The site went live at 4:30 pm on April 28, 2009. At first, it was invitation-only. Chen started a project, asking for $1,000 to make a limited run of spray-painted T-shirts that read “Grace Jones Does Not Give A Fuck.” It did not meet its funding goals. But another project, Drawing for Dollars, did. Its creator offered pencil sketches to anyone on the internet for a small fee. It raised $35 from three backers.
Most of the early projects on Kickstarter were like that: small, simple gestures of art with very low funding goals. (Even today, most Kickstarter projects raise less than $10,000.)
By 2010, the company had moved into its first office, a ramshackle building on Manhattan’s Lower East Side. “There was graffiti on the walls and the floors, but not that we’d put there,” Chen says. In the summer, a bready smell wafted over from the matzoh factory across the street. The team was still small, and so was the community. “For the first year and a half of Kickstarter, if you were on the website, you would talk to me personally,” says Marketos, whose job was to run “community support” on the platform.
Then the first million-dollar project came along. Elevation Dock promised to be “the best dock for iPhones.” (At the time, WIRED called it “the dock Apple should have made.”) Over 12,000 backers pledged $1 million to see it produced. Chen says it was a remarkable moment, and everyone stayed late in the office to celebrate and make sure the website didn’t implode.
Four hours later, a second project cracked $1 million. The project was Broken Age, a point-and-click adventure game from Double Fine. In exchange for funding, the creators offered a “private online community set up for the backers to discuss the project with the devs and submit their thoughts and feelings about the game’s content and direction.” People weren’t just paying for the game—they were paying to get in on the process. Broken Age eventually raised over $3 million.
“Some people were excited by the Kickstarter, and some people thought we were just getting a lot of free money,” Tim Schafer, the game’s creator, told The Guardian in 2015. “Which we were.”
Games are Kickstarter’s most funded category, with over $1 billion pledged to new game projects. Many credit Kickstarter with completely upending the tabletop gaming industry. Manufacturing games is difficult, but with seed funding from a few hundred backers, anyone with a fun idea can get started making a playable product. “My favorite thing is how much money Kickstarter has redistributed to artists and weirdos and designers and dreamers,” says Luke Crane, Kickstarter’s head of games. “It puts the money in their hands and says, yes, go forth and make cool games.”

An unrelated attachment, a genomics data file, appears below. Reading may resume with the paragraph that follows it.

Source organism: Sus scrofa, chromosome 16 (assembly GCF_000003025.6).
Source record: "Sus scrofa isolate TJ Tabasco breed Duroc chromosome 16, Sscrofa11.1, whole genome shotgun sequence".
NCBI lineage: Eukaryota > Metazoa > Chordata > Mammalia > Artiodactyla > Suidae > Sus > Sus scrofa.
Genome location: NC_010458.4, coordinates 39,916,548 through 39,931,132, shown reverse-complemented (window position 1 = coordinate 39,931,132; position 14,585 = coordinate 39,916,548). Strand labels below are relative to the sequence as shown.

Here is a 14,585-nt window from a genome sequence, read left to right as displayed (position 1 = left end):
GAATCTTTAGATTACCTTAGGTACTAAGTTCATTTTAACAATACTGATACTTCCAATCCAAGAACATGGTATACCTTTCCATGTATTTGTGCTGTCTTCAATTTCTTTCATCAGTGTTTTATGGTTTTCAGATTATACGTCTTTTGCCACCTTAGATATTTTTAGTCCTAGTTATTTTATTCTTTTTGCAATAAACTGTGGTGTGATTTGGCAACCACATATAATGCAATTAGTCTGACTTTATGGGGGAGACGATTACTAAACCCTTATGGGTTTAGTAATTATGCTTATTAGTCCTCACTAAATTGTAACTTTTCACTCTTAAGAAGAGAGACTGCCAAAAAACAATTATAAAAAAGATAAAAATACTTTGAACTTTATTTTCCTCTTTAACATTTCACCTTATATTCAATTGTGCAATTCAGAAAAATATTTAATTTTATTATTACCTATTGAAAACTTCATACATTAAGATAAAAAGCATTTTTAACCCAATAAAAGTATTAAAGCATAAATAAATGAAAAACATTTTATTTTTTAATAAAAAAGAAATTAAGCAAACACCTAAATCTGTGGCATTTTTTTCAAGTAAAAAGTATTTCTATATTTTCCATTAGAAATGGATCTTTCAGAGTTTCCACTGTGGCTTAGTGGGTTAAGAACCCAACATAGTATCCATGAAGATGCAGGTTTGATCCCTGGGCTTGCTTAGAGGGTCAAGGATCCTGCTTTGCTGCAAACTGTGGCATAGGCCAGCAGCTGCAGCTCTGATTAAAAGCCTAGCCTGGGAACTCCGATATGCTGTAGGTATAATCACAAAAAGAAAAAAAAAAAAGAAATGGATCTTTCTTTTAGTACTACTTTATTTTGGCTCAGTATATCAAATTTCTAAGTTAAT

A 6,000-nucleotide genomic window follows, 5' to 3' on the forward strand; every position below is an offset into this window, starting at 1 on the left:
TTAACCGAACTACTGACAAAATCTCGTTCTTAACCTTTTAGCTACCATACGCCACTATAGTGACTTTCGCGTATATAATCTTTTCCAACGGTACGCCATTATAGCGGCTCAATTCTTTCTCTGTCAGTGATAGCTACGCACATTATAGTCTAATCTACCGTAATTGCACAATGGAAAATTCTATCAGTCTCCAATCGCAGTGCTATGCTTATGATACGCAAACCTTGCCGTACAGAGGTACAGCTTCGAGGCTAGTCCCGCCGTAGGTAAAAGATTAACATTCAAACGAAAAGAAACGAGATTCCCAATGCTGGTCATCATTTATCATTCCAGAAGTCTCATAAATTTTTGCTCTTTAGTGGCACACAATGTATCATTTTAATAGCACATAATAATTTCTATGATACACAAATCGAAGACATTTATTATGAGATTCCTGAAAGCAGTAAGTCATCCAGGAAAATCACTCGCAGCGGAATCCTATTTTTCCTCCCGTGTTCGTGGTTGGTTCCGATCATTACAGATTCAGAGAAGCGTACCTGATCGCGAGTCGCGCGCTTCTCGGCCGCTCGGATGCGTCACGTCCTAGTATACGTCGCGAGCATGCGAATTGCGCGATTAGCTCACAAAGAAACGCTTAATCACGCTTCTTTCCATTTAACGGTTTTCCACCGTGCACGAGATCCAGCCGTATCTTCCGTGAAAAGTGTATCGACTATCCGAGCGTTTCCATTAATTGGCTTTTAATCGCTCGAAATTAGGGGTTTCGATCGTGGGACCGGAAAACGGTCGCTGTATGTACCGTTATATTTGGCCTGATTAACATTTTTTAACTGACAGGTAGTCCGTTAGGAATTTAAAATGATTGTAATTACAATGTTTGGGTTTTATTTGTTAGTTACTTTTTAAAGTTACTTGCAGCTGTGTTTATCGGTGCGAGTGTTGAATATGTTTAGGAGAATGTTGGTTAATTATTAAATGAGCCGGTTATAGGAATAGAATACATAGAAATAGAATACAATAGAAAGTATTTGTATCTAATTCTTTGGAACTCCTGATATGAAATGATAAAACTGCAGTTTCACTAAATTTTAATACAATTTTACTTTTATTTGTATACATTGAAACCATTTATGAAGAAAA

Kickstarter’s sustained impact is far-reaching. For one thing, thousands of creative types have avoided the tyranny of a “real job,” and instead have gotten to work on their oddball projects. One woman, Emily Richmond, used Kickstarter to raise $8,141 to fund a sailing trip around the world. Lenka Clayton and Michael Crowe continued to collect money for their Mysterious Letters, ultimately mailing thousands to townspeople across Ireland, France, Germany, Switzerland, and the US.
Chen thinks Kickstarter has also helped smaller artists bypass film studios and music industry execs to fund their works. A total of 15 Kickstarter-funded films have been nominated for an Oscar, including Period. End of Sentence, which won Best Documentary Short this year. Other people have simply used the platform to make cool stuff. Hey, wouldn’t it be neat to build a life-size statue of Robocop in Detroit? The internet sure thinks so.
Unlike so many other platforms, the company’s goal isn’t to sell out or go public—just to help more people make more stuff.
“I think there are still so many people who would be perfect for Kickstarter and don’t see themselves in the platform,” says Marketos, who is now Kickstarter’s senior VP of community strategy. “People think they need to be able to make $10 million, when the heart of Kickstarter is, like, you’re making your first EP and it’s $10,000 and you’re in college.”
Last month, Chen stepped down as CEO to focus on projects that “feel more like me,” including getting back into music-making. (He’ll remain chair of the company’s board.) Once he decides to record some music, maybe you’ll get to decide whether it gets the release it deserves.